You will need something like this: <?xml version="1.0" encoding="utf-8"?>
<LibraryCategories xmlns:xsi="http://www.w3.org/2001/XMLSchema-instance" xsi:noNamespaceSchemaLocation="LibraryCategories.xsd">
</LibraryCategories> Put it into a FileName.libcat.xml file and you should be able to load it in the dialog for the category selection. Replace the zeroes with a random GUID and the CategoryName with the name that you want to have in TwinCAT. Be careful about creating libraries with different categories. If you proliferate them too much, then users of your libraries will get a mess in their TwinCAT library manager.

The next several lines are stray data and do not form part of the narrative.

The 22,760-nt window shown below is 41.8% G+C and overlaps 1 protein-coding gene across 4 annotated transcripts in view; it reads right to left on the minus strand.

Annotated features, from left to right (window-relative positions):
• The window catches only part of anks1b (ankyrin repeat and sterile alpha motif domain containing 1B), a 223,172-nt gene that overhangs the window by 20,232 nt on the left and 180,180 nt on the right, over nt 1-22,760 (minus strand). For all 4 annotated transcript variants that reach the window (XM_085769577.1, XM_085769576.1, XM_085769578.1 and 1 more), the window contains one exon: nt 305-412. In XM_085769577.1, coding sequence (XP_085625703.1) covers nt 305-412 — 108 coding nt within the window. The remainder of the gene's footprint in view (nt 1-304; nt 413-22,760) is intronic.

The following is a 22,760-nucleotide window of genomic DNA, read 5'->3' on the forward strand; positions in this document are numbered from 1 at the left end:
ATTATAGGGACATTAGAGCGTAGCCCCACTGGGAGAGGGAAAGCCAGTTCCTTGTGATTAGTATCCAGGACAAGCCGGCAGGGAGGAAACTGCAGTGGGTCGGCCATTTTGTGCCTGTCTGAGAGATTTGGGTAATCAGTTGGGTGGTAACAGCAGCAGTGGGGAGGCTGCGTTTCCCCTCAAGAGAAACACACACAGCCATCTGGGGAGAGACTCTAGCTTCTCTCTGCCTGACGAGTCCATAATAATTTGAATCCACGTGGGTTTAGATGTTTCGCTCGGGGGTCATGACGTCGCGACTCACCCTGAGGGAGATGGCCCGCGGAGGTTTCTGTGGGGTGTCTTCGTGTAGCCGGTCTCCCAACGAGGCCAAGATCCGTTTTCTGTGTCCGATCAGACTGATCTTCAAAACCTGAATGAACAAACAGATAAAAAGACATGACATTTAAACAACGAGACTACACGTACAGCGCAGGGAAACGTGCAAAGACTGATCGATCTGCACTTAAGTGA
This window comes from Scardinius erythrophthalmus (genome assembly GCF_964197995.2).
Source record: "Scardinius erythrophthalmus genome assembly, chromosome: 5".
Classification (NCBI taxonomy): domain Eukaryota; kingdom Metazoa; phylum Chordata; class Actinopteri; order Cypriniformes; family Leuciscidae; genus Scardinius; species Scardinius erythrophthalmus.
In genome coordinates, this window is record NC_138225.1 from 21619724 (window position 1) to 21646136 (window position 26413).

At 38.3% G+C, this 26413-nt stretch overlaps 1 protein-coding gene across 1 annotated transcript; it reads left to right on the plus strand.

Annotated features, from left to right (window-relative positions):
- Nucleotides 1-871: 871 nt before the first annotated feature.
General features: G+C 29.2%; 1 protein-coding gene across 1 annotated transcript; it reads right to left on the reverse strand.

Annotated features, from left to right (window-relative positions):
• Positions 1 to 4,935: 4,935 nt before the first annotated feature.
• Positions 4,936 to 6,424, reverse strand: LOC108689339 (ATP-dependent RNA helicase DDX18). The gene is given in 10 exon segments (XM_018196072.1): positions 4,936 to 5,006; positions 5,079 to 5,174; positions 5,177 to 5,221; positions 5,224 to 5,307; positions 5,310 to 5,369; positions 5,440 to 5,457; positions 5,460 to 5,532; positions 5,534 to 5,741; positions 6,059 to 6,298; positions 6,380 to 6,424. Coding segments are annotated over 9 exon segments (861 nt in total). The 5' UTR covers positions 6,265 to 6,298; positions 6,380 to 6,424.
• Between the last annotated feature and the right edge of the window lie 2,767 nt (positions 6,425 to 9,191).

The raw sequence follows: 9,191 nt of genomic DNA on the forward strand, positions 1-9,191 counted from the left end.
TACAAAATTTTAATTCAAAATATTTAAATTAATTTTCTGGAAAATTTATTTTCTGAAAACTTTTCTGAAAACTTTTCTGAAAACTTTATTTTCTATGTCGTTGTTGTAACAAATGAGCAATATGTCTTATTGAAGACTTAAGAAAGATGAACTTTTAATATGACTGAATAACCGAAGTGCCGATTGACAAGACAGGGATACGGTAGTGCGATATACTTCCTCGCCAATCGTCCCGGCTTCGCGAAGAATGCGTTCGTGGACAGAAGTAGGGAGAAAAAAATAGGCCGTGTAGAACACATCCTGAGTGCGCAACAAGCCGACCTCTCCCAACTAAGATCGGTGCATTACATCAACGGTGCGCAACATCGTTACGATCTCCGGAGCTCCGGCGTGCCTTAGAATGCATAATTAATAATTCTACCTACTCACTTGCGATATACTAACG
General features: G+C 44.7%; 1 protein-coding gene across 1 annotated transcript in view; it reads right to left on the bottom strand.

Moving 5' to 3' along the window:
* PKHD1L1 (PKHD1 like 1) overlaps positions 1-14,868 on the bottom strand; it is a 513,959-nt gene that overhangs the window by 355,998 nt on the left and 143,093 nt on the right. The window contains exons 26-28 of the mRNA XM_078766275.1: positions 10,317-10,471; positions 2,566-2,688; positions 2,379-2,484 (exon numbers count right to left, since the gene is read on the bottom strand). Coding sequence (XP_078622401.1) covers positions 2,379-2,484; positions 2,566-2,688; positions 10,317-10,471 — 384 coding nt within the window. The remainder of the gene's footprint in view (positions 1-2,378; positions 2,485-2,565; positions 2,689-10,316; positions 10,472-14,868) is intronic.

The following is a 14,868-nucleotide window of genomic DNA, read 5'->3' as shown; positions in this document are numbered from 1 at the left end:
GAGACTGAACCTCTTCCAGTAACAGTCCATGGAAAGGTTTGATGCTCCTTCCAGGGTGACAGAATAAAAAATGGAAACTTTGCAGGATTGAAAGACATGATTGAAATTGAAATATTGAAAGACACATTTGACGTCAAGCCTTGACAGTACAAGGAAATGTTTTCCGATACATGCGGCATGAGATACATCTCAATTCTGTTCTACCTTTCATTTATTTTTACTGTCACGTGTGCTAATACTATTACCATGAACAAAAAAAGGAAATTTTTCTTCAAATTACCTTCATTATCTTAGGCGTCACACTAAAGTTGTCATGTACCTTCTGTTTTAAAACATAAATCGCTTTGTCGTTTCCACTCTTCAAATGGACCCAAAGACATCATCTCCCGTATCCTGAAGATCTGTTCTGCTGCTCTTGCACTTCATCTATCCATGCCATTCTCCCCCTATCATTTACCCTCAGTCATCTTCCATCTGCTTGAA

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Hello Nexeed development team, I have two suggestions regarding OES/CPS that I would really like fulfilled in future versions: 1) When declaring a struct or enum at a unit in the model tree, it will pretty much always have a name like <UnitName><SemanticName><Struct/Enum>, for example the ParImm struct of my Module1 ModeHandler will be called Module1ParImmStruct. First of all, when I add a new structure or enum, maybe it can be called "Module1NewStruct"/"Module1NewEnum" by default, instead of "Structure" and "newEnum". That will help people stick to the coding guidelines. Bonus points if the new structure name is already in edit-mode (as if I pressed F2) and the cursor is at the right position between Unit name and type suffix, then no need to insert "New" in the default name. What's next, when such a type is added to another one, e.g. I drag+drop my Module1ParImmStruct to Module1Unit, it is automatically called "ParImm" instead of "InstOfModule1ParImmStruct". If it starts with the unit name, strip it, if it ends in Struct or Enum, strip it, if nothing is left (because the user chose a weird type name) just call it InstOfX like before. Bonus points: If the remaining name of the new member starts with Par, give it the Parameter direction property Input, if it starts with Out then give it Output direction. Although this is quite debatable I think. 2) I often review software or need to debug some software from somebody else. Understanding the model tree is easy because I can just look at it. What is giving me a little trouble are the add-ons, because it is easy to miss if people randomly add them to deeply nested command handlers where I did not suspect them. If possible, could we please have a small icon next to the handlers in the model tree that depict if it has any add-ons attached to it? Bonus points: Make it a smaller number 1, 2, 3, 4, 5, 6, 7, 8, 9, or * to indicate the numbers, the asterisk (or some other character) meaning more than 9. Add-ons are an important part of each model tree, but they are completely invisible in the nice graphical overview that the project explorer provides. I would love to see that change. In general such behavior could also be modifiable in the OES/CPS settings. At the moment there is almost no customizability of OES. While this is good for things that affect project standardization, when it comes to usability aspects I think it's perfectly fine to allow users to change such behavior. Just some food for thought. What is everybody else thinking? If you like these new feature suggestions, please show your support so we maybe get it implemented 😛 If you have other suggestions, please feel free to add.